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LGO report highlights wider impact of financial abuse of vulnerable people

Elderly lady being helped with zimmer frame

In a recent case involving an elderly man, Essex County Council social workers delayed acting on a family’s concerns when they claimed their relative was being exploited by a younger female friend.

This meant significant sums were withdrawn from the man’s bank account unchecked, and the family had to go through seven months of court proceedings to gain access to his house and personal affairs after he died.

The man was in his 80s and lived alone.  In March 2012 he fell ill and was admitted to hospital before being transferred to a care home.

Family members had growing suspicions of the man’s friend. They said they alerted Essex County Council about concerns before the man went into hospital.

In July the council allocated a social worker who carried out a review of the man’s needs. This was attended by his relatives and the friend.  During the meeting, a relative said the friend did not get on with the family as well as she claimed.  The relative also challenged the friend’s claim she had known the man as long as she said. Afterwards, the social worker noted she should carry out assessments of the man’s mental capacity and finances.

The financial assessment was carried out in November. The friend now claimed to have lived in the house for eight years as the man’s live-in carer and wanted the finance team to disregard the value of his property. This ignored the fact that he had lived in the care home since March and contradicted what she previously told the social worker about staying in his house for just one or two nights a week. She also claimed her own property had burnt down and would stay in the man’s property until hers was rebuilt.

By this time the council should have had serious concerns about the man’s vulnerability and possible financial abuse. This was because of the family’s concerns, he was confused part of the time, his care home bills had not been paid, the information from the friend was contradictory, and she was living in his house with no date for leaving.

The social worker carried out a mental capacity assessment in December.  The review confirmed the man did not have the capacity to reach decisions about his finances or living arrangements and needed to remain in the care home. She failed to take action to protect the man.

At the end of January, another relative reported the friend had been living in the house with another man. She also suggested the friend was planning to sell the house.  When the social worker attempted to contact her, the friend was reluctant to meet and regularly cancelled calls.

The man died in February 2013. It then took the family seven months to gain access to his home.  When they did, they found it ransacked and documents missing. Copies of bank statements have since shown the withdrawal of regular sums over a seven month period amounting to more than £10,000.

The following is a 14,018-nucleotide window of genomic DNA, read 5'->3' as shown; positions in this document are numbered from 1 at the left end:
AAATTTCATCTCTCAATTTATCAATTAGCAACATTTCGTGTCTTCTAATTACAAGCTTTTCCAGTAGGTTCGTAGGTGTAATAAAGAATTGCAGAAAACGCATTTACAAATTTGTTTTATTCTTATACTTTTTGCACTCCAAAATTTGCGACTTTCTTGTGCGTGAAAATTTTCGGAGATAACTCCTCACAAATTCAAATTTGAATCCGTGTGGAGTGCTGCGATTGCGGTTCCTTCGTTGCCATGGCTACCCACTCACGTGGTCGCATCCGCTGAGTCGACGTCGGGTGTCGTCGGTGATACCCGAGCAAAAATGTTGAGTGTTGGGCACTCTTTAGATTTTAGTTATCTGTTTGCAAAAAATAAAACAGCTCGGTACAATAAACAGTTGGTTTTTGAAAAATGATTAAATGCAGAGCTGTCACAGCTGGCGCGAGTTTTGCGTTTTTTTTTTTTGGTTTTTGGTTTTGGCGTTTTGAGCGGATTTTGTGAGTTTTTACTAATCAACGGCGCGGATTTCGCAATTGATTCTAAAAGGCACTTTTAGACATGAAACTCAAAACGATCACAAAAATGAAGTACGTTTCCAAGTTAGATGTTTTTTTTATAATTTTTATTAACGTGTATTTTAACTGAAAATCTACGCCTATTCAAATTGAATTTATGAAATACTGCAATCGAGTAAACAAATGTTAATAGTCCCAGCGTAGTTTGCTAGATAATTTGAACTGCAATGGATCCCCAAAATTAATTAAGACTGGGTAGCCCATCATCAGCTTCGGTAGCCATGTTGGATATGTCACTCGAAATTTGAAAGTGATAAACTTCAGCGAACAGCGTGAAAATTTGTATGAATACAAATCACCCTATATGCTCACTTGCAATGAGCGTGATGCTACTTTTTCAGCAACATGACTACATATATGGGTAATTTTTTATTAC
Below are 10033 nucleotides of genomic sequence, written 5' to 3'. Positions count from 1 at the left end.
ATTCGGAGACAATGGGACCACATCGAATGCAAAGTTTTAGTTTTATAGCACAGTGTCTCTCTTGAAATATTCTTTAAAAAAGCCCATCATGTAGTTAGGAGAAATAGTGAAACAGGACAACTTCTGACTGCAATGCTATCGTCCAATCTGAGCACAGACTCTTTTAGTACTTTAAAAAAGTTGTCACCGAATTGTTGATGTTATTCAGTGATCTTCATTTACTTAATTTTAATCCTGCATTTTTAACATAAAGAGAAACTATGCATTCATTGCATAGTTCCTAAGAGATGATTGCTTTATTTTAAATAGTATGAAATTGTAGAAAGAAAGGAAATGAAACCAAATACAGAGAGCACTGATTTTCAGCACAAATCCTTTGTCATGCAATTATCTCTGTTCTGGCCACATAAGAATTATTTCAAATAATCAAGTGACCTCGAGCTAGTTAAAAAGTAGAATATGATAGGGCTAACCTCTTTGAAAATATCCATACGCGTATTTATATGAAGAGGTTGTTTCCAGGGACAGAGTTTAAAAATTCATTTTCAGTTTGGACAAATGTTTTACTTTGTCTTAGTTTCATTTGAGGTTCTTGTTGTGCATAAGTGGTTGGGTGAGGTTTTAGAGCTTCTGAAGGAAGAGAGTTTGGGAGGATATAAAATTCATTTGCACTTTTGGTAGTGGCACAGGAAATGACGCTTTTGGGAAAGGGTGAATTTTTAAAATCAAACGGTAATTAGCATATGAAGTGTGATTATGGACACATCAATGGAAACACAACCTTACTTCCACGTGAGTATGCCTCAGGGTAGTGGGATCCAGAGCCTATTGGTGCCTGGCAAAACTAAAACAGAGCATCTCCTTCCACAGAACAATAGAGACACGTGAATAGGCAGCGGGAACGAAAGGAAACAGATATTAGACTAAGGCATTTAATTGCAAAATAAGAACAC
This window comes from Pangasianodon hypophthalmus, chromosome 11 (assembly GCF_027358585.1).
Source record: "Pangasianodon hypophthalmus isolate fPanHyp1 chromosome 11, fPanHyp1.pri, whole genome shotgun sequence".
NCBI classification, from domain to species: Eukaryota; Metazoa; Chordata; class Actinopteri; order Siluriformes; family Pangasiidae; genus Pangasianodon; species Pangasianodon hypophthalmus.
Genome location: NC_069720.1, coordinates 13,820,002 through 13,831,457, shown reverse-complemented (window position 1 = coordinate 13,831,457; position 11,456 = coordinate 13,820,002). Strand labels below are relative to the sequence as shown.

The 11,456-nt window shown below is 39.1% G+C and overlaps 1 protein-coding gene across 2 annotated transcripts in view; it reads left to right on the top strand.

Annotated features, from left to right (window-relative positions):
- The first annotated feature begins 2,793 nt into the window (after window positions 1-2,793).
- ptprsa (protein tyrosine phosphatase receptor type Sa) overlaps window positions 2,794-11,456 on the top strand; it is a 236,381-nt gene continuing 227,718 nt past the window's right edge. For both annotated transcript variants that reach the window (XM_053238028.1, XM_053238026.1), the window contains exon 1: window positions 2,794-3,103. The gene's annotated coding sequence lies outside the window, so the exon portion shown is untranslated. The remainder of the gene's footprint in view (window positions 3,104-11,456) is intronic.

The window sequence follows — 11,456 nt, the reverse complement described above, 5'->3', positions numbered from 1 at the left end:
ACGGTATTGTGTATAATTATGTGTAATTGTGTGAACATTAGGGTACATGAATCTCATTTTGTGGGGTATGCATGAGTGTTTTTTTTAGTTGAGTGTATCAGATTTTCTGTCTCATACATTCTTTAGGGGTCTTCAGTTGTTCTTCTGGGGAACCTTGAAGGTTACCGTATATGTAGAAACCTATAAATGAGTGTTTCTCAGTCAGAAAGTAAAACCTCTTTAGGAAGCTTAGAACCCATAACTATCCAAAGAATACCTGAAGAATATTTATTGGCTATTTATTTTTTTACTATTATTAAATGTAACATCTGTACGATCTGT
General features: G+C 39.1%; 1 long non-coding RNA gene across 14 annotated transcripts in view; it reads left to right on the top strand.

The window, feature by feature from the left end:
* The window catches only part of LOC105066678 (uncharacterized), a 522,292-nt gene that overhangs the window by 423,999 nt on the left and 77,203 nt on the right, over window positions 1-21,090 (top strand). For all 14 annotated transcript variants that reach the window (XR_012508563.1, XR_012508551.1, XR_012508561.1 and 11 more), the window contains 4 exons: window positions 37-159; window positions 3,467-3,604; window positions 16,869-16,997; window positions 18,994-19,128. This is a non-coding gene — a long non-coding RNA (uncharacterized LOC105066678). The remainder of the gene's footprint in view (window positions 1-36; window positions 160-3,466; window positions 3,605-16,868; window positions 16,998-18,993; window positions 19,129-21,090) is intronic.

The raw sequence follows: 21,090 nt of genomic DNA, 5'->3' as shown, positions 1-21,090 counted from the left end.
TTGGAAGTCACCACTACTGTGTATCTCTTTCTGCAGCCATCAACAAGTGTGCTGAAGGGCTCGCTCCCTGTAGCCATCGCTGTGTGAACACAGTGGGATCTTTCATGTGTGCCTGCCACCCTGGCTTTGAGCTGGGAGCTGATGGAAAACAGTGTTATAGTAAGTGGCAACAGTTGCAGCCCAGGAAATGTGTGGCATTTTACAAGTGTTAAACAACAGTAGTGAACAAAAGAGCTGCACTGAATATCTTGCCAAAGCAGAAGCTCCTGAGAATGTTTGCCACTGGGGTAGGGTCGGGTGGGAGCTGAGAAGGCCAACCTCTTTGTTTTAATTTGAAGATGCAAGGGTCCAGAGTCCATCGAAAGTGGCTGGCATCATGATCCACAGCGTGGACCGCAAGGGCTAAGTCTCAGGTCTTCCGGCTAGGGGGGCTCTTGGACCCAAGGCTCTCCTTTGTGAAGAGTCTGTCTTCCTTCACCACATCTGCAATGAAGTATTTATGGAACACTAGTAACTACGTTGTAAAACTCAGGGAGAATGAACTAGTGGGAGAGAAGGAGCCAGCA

Following a complaint by the man’s nephew, Essex council accepted its record keeping was poor and the social worker’s performance was below that which it would expect. It also accepted it had responsibility to safeguard the man from abuse.  It offered to pay the nephew £250 and reimburse the financial contributions the man had paid for care home charges made between April and August 2012 and to reimburse the sums taken out of his bank account from December 2102.

The nephew was not happy with the council’s response and complained to the LGO.

The Ombudsman found the council delayed allocating the man a social worker for four months. It also delayed taking action on the social worker’s request for a financial assessment for three months. The investigation found the council at fault for failing to take action to safeguard the man and for failing to have regular supervisory sessions with the social worker.

Dr Jane Martin, Local Government Ombudsman, said:

“When people have significant concerns that vulnerable relatives are being subject to abuse, it is of paramount importance social workers take the proper steps to investigate those allegations and prevent harm coming to people in their care. Financial abuse may, at times, be more easily overlooked than other forms of harm but impact on victims – including relatives of those targeted – can be considerable.

“In this case, and despite a number of warnings, social workers were slow to react and the man was put at risk of exploitation.

“I am pleased that Essex council has already made changes to ensure these failures are not repeated and would call on it to consider my further recommendations.”

To remedy the injustice, in addition to the council’s previous offer, the Ombudsman has asked Essex council to pay the man’s estate £4,285.03. This equals the unexplained regular withdrawals from his bank account between November 2012 and February 2013.

It should also provide the nephew with a written apology for the faults identified and pay him £150 for the distress caused and the considerable time and trouble to which he was put to in pursuing the complaint.

Article date: 11 February 2016